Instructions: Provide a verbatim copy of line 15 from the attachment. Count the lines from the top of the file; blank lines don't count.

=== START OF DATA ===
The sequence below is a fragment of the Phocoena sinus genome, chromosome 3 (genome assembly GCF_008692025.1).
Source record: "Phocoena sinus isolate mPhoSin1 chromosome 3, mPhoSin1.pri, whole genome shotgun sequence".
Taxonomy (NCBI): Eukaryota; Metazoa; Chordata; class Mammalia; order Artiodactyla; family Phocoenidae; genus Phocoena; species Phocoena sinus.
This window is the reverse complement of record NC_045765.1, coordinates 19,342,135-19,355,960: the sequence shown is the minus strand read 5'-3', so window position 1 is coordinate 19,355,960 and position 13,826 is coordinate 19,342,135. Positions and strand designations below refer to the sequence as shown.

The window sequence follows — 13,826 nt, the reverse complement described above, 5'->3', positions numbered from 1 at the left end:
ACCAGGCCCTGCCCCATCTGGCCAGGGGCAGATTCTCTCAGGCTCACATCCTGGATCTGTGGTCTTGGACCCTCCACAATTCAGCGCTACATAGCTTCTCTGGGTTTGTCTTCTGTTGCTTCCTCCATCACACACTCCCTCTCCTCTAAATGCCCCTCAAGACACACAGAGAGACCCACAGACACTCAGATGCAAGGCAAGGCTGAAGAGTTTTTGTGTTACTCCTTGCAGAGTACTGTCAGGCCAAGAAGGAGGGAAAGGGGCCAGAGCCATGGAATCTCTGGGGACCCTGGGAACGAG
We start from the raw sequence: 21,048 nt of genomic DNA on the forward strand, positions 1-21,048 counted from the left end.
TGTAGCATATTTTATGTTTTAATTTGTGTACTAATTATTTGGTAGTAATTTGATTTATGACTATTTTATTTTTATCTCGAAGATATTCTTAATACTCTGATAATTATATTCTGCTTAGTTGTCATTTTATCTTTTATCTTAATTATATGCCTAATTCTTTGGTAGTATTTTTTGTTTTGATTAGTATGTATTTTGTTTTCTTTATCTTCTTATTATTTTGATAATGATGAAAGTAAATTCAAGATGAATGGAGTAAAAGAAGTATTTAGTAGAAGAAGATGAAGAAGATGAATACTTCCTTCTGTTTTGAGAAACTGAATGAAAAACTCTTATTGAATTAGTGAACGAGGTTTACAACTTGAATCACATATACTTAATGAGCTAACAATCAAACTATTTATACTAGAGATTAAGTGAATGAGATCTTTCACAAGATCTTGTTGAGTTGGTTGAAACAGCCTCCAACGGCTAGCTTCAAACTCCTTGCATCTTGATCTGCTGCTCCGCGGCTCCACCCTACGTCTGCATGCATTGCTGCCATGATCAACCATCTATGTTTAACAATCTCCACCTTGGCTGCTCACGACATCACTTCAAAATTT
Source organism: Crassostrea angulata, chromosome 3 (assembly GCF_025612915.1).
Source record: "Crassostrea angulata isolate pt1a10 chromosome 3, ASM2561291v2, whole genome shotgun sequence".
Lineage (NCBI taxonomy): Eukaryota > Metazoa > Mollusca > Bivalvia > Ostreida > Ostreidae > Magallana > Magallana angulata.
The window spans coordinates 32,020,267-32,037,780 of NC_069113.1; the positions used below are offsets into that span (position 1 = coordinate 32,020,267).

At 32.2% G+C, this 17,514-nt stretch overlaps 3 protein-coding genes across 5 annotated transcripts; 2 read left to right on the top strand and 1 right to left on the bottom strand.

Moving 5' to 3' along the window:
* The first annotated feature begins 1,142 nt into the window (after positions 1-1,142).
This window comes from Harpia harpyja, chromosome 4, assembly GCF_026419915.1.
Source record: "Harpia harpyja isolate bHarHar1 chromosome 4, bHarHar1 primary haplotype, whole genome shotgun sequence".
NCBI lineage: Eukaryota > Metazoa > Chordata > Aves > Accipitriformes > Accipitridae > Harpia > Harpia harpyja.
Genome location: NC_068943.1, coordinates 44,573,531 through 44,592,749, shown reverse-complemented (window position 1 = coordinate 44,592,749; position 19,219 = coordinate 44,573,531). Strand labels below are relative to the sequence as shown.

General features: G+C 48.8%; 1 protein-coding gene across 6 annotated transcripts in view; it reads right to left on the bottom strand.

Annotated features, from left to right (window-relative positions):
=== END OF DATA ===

* The first annotated feature begins 1,142 nt into the window (after positions 1-1,142).